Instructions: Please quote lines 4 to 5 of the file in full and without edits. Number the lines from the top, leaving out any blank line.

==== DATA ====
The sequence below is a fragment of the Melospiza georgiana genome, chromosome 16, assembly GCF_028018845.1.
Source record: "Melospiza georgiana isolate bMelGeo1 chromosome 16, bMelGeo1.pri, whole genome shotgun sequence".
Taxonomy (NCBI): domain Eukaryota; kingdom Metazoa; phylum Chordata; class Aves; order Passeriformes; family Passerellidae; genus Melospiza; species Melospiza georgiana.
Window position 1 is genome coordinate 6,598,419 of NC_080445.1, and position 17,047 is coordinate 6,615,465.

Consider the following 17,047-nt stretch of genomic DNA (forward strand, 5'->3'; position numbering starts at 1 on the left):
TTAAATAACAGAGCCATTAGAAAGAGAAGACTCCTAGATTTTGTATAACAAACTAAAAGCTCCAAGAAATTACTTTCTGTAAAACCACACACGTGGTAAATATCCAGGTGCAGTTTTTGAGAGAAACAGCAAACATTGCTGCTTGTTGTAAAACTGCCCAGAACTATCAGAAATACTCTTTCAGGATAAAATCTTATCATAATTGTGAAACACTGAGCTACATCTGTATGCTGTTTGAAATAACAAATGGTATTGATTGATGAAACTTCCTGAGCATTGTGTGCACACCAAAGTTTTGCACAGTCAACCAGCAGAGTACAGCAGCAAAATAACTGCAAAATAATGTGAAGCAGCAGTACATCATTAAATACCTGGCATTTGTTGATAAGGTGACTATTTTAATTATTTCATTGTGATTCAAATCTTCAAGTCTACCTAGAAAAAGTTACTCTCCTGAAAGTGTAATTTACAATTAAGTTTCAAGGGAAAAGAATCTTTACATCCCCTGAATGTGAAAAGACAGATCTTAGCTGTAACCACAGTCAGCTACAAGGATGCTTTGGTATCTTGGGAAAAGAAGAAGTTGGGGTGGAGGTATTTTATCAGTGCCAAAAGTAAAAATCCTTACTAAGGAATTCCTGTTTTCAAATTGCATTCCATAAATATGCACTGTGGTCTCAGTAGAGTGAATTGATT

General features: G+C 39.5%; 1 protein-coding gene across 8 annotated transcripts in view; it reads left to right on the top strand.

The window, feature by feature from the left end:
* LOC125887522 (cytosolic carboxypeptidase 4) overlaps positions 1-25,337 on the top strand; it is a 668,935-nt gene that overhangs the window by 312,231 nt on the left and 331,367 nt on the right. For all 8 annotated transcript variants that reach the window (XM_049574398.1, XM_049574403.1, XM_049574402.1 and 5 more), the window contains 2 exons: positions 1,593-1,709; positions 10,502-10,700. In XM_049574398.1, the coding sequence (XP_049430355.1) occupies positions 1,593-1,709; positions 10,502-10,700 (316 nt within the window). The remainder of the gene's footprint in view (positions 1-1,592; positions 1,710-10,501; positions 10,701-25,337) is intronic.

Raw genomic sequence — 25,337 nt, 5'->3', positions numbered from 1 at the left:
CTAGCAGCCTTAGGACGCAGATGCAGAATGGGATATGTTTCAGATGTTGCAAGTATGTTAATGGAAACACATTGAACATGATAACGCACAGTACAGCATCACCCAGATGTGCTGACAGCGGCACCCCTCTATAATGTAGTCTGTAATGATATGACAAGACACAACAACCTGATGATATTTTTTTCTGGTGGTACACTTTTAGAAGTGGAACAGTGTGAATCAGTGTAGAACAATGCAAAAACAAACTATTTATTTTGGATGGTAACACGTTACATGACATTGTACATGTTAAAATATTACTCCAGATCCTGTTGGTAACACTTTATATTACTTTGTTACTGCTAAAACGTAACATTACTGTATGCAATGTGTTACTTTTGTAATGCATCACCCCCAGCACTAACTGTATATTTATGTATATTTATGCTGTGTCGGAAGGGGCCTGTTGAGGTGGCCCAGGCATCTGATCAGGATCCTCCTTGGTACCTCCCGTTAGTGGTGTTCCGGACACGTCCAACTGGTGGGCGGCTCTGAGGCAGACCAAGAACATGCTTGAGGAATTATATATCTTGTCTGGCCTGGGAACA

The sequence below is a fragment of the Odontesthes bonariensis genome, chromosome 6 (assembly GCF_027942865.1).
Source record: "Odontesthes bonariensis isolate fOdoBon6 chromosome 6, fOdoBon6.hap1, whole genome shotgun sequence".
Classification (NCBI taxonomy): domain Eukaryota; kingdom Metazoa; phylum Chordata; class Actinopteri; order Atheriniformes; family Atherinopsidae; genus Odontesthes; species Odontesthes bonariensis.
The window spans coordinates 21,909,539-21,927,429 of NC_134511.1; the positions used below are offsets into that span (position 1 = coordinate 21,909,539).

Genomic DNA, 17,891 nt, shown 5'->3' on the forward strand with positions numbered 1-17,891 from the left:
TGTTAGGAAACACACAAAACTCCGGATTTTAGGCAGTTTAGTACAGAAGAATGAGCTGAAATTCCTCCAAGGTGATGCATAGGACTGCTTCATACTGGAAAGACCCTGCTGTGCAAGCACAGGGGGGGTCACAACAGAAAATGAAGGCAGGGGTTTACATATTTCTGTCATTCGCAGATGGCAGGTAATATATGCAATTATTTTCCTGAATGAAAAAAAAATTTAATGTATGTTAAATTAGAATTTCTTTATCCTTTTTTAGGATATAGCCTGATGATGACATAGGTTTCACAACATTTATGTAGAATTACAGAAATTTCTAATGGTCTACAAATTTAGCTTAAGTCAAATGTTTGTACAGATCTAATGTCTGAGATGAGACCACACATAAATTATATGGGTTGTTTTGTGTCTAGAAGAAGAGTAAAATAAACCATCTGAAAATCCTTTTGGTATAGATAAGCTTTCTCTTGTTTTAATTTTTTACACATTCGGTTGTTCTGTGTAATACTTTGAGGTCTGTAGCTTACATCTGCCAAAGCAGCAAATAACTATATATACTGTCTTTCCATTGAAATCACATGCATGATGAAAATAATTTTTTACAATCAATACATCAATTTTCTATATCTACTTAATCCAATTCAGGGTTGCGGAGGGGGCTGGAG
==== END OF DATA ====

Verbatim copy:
Window position 1 is genome coordinate 6,598,419 of NC_080445.1, and position 17,047 is coordinate 6,615,465.

Consider the following 17,047-nt stretch of genomic DNA (forward strand, 5'->3'; position numbering starts at 1 on the left):